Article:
Congratulations; you’ve done it. You’ve made those first vital steps toward starting a small business website. You’ve sorted out your domain name and hosting and you’re ready to tackle this project head-on. But what comes next? Whether you decide to hire a website designer or go down a more DIY route, quite possibly the most important factor you will need to take into consideration is website architecture.
The term “site architecture” covers the overall layout and design of your website, but also the nitty-gritty details; the components that many people who are starting their first website don’t think too much about, but absolutely should.
After all, if your website isn’t optimally designed for an intuitive and pleasant user experience, why would people buy what you’re selling or even bother coming back? Having this planned out now will save you stress, time, and money in the long run.
Every website do the following, and they should do it quickly and clearly:
Sounds pretty straightforward, right? However, planning the layout of your website is nearly impossible if you don’t have any idea of definite goals or how best to meet them.
So, before we discuss anything to do with content, navigation, card sorting, and all the other vital elements of website architecture, you need to sit down and really think about what you want to achieve with your small business website.
Read on for advice on just how best to do that.
Sometimes when you think about things in the abstract, this bit can seem a little overwhelming. Let’s say you run a florist and want to start advertising your wares online and provide a delivery service for your local area. It can be easy to get a little too ambitious when you start fantasizing about having the most successful florist delivery service with stores all over the country. But how can you achieve that with just this little website?
You can’t (just yet!). So focus on what’s doable in the here and now – building an empire can come later. Do this by:
What is the intent of this new website? Are you selling a product? Are you providing a service? Whatever the drivers of this website may be, keep them in mind throughout, so you don’t lose track of why you’re creating this website in the first place.
A good way of keeping on track is thinking about your ideal customer or user. What kind of person is most likely to purchase your particular range of fishing rods? Who can you imagine using a chauffeur service? You may have a good idea in your head, but it’s always good to conduct user research; you may just be pleasantly surprised by what you find. Research can be conducted through interviews and surveys (which we’ll talk more about later).
Don’t try to appeal to everyone; not everyone is going to come to your site. You don’t want to scare off anyone in your key demographic by alienating them.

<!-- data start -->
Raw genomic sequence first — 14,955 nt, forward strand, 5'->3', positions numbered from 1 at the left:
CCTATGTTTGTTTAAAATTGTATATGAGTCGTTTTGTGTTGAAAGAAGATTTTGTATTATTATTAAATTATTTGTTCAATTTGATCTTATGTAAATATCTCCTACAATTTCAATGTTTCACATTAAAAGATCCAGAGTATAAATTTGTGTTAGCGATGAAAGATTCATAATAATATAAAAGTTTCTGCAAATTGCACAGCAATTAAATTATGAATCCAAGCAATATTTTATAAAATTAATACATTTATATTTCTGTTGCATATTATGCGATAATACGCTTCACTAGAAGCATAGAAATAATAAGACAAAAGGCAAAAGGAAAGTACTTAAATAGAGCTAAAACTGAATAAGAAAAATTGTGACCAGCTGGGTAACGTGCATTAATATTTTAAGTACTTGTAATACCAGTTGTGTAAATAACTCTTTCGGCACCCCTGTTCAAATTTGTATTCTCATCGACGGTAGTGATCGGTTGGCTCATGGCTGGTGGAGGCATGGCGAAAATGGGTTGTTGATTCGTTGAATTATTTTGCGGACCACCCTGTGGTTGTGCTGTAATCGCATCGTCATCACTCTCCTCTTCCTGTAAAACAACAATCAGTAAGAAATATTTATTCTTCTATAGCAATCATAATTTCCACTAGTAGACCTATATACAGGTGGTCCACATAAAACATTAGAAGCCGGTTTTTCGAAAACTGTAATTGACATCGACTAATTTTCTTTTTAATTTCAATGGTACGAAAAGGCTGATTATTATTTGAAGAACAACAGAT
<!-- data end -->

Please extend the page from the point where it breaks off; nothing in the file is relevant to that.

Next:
Whoever your likely user may be, it’s a good idea to understand their potential behavior by looking into their needs and motivations. A good way of doing this is by creating a persona. After you’ve finished with conducting your research, use the data you’ve gathered to paint a picture, and write a story for the persona most likely to peruse and purchase what you have to offer.
This persona will serve as a touchstone for when you are creating your site architecture. When you’re not sure what your next step will be, look to “Steve” or “Alison” and ask yourself what he or she might best respond to.
What is a website without content? Content doesn’t just refer to long-form articles or blog posts (though it certainly can do), but also informational text, imagery, videos, or anything else you may need to include on your website. Think about the following:
Knowing exactly what it is you are structuring will save you time, and you’ll have to do less work in the long run, so try to pinpoint this before you begin the process.
Now that you have everything clear in your mind, what follows are the basic, key components every website needs. These are:
After that, we’ll delve into the do’s and don’ts of user experience.
The homepage is easily one of the most important components of your website. Essentially, it’s your site’s front door. Think about the front doors you’ve encountered in your days. If it’s not inviting, do you even bother knocking? Same with a homepage. If there’s nothing appealing, a visitor won’t bother clicking any further.
But what exactly goes on the homepage? How do you go about making yours appealing? This is going to vary depending on what this website is for, but first and foremost the homepage needs to make it immediately clear what it is you’re selling or promoting. You need to appeal to whoever has just landed on your website and entice them to convert.
Unlike a landing page (which we’ll talk more about later!) your homepage will want to serve several purposes and appeal to different audiences. Balance is key here. You need to get your point across without overwhelming the customer, while still showing everything you have to offer. Tips for doing this include:
Your homepage should include a variety of links, such as:
Also, consider what you want the first thing that someone who enters your URL to see. Think about what it is that makes your business different, what makes it stand out from the rest. Some examples of this could be:
And plenty more besides. Chances are, there are innumerable things that make your small business worth opting for. Pinpoint your specialty and display it front and center.
The kind of content you ultimately decide to include on your website will be highly dependent on your website’s intent. Here are some suggestions based on frequent components of the most common types of small business websites.
While site structure is important no matter what your website type, ease of use can be the difference between making a sale and not making a sale with an eCommerce site. You need to order things in a way that makes sense. Creating specific, targeted pages are key. As an added bonus, a well-organized website is more likely to rank better in search engines.